One of the most impressive thunderstorms I’ve seen ripped through campus Wednesday night, starting about 8:00. From my house in Weybridge it was a continual light show; not just flashes of lightening here and there, but the sky constantly lit as bolt after bolt attacked the ground and sky. Torrential downpours accompanied the storm, with driving rain, straight down. No massive wind gusts in Weybridge, though, at least my end, so I was unprepared for the damage I saw on my drive to work on Thursday.
The Burlington Free Press has a very good explanation of the development of this storm. Thunderstorms build, using the heat at the surface, which rises and is full of potential energy, explaining why most thunderstorms happen later in the day. Wednesday had record breaking heat, in the low 90’s, but a cap of warm air prevented the hot surface air from rising too much. A rare cold front pushed down from the northeast, wiping out the cap of warm air that was sitting several thousand feet up, letting the storm build quickly, seemingly out of nowhere.
Weather obsessive that I am, the Weather Underground sends me emails for severe weather alerts, and when I got one late in the day I looked at the radar map, and saw nothing but clear skies, with a little storm near the Quebec border. Half an hour later or so, I see some impressive lightening to the north, so I run to the laptop, and glance at the radar again. (OK, very obsessive.) A huge storm was just north of us, and I was glad, and a little bummed, that it missed us. For kicks I set the radar to run a time lapse loop, to check the speed and direction of the storm. I didn’t know about the front pushing from the northeast, so was shocked to see this storm flying south from the north, as most storms have the common sense to go west to east. The radar was impressive enough I stuck a flashlight in my pocket, expecting to lose power.
Like I’d mentioned above, no wind in Weybridge. In town and on campus was a different story. As thunderstorms build, hot air at the surface rushes upward, creating an updraft. What goes up must come down, and downdrafts in thunderstorms are common. When severe enough, greater than 59 mph, they are called ‘straight line winds’, and can mimic tornadoes in the amount of damage. To differentiate them from tornadoes, one needs to look at the type of damage, and, sadly, an easy way to do this is with trees.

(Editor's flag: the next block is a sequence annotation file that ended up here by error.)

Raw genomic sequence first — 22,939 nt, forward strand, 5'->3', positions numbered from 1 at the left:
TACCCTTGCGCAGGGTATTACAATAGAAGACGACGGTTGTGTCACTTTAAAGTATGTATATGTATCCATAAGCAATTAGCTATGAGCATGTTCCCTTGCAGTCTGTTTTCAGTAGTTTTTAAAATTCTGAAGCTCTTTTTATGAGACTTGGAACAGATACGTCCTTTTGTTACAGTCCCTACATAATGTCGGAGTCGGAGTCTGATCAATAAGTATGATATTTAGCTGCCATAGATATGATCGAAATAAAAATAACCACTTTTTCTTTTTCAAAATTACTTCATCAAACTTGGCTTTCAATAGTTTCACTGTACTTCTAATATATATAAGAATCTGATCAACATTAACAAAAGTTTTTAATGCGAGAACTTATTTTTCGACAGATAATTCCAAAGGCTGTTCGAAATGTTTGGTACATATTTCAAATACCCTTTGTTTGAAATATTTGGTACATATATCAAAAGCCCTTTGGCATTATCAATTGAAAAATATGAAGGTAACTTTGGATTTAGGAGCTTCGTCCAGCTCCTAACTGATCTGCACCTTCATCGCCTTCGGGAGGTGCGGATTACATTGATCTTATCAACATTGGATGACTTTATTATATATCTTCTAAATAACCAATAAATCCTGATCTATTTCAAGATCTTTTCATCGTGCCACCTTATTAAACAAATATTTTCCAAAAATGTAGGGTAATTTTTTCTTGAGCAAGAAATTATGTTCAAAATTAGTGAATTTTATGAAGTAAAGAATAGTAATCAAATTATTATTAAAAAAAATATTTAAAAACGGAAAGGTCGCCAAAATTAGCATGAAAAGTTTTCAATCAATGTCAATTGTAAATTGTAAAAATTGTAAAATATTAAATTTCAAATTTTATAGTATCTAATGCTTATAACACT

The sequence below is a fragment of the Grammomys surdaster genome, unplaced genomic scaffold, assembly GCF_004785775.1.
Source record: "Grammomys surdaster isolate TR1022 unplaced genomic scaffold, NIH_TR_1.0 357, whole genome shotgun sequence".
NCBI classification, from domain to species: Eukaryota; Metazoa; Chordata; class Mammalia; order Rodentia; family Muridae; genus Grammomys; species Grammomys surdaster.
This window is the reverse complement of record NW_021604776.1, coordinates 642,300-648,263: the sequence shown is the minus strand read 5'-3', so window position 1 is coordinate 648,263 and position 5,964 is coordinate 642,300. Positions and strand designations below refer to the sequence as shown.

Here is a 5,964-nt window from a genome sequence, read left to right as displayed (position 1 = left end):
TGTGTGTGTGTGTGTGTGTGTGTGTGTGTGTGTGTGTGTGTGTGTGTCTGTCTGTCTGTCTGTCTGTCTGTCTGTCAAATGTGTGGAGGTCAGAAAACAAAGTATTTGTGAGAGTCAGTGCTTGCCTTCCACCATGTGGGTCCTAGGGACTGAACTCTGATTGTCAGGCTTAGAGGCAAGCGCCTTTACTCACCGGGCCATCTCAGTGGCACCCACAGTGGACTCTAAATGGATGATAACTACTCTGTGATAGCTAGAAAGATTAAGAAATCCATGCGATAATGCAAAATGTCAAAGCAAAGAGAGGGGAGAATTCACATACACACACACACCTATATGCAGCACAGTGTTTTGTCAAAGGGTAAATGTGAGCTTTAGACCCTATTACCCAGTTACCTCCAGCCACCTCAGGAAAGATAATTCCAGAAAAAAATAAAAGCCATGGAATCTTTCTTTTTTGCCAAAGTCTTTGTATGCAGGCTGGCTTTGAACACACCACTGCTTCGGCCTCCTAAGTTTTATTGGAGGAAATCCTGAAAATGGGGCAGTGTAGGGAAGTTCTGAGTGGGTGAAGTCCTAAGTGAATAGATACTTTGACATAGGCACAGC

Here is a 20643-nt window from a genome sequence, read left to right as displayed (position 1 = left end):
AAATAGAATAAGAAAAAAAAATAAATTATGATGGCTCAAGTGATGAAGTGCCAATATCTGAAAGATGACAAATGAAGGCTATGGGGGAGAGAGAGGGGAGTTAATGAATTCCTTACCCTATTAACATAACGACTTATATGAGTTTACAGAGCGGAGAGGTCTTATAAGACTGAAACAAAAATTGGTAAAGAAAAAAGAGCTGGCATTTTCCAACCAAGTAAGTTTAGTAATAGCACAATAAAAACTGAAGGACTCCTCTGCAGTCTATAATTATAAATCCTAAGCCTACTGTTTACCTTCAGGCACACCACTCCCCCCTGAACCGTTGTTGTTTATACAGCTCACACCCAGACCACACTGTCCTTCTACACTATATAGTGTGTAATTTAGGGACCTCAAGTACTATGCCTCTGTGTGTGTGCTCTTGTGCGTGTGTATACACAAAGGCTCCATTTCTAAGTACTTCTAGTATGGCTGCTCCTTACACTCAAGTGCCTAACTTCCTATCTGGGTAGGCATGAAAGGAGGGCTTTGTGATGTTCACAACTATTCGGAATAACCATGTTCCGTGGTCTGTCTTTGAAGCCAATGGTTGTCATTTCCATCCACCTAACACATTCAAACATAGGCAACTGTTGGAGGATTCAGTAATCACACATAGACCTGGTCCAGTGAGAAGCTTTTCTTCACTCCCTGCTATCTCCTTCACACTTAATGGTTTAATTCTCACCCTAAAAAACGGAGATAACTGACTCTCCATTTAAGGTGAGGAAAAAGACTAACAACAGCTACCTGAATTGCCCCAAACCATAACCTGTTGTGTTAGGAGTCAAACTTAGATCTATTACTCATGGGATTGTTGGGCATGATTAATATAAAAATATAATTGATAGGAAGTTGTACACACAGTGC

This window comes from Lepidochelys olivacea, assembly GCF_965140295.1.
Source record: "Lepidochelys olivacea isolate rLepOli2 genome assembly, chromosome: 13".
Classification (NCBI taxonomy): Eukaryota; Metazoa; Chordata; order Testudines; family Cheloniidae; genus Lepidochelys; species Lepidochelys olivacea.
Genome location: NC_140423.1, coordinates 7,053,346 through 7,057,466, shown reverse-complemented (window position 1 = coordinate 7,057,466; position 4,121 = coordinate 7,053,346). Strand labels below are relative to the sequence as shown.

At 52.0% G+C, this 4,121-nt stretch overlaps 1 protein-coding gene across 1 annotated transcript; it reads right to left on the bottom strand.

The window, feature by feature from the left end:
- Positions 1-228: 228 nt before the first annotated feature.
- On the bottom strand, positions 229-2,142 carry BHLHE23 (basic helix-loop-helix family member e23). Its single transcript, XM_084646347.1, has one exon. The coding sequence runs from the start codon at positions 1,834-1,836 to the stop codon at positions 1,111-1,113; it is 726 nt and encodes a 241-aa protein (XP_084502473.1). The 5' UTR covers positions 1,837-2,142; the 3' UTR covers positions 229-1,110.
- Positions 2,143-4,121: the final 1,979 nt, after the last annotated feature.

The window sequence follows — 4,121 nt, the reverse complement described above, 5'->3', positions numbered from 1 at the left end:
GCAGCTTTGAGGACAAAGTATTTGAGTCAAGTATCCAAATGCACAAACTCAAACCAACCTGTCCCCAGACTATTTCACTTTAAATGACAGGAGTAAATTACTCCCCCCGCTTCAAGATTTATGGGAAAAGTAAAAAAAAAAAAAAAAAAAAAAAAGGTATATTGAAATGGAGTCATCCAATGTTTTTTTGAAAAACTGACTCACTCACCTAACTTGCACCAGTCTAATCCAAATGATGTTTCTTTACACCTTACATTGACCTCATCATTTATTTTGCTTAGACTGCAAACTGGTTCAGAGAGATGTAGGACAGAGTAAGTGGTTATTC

Middlebury’s weather station only recorded a peak gust of 41 mph, but that is down at the track. The Mead Chapel quad probably experienced straight line winds, based on the damage to some of the trees. Luther Tenny, fellow obsessive, noted how similar the tree damage was to an ice storm, with many branches hanging straight down, as if loaded with ice, broken from the weight. It was an astute observation, and a good indication of a staight line gust.
Some trees on campus lost some large branches, and many lost smaller ones. We spent most of the day picking them up, and we’ll be pruning trees for the next several. A large Norway spruce that was hollow fell across Porter Field Road, displacing a squirrel family that didn’t have the good sense to leave until we cut into the trunk to get rid of it, scaring the heck out of the chain saw operator. A huge Silver Maple, also hollow, fell behind 70 Hillcrest, missing everything in the yard. The tree had a 2-3″ band of living tissue holding it up-the remaining 4-5 feet (!) of trunk was hollow. Other large branches fell here and there, but no property damage or broken electric lines.
The tree that took the storm the worst, though, may be a large elm below Mead Chapel. This is the tree that looks like an ice storm hit it. Most of the crown seems to have snapped downward, like the downdraft was right above it. We’ll prune the broken branches out of the crown, and see how much of the tree remains. I’ll keep you posted.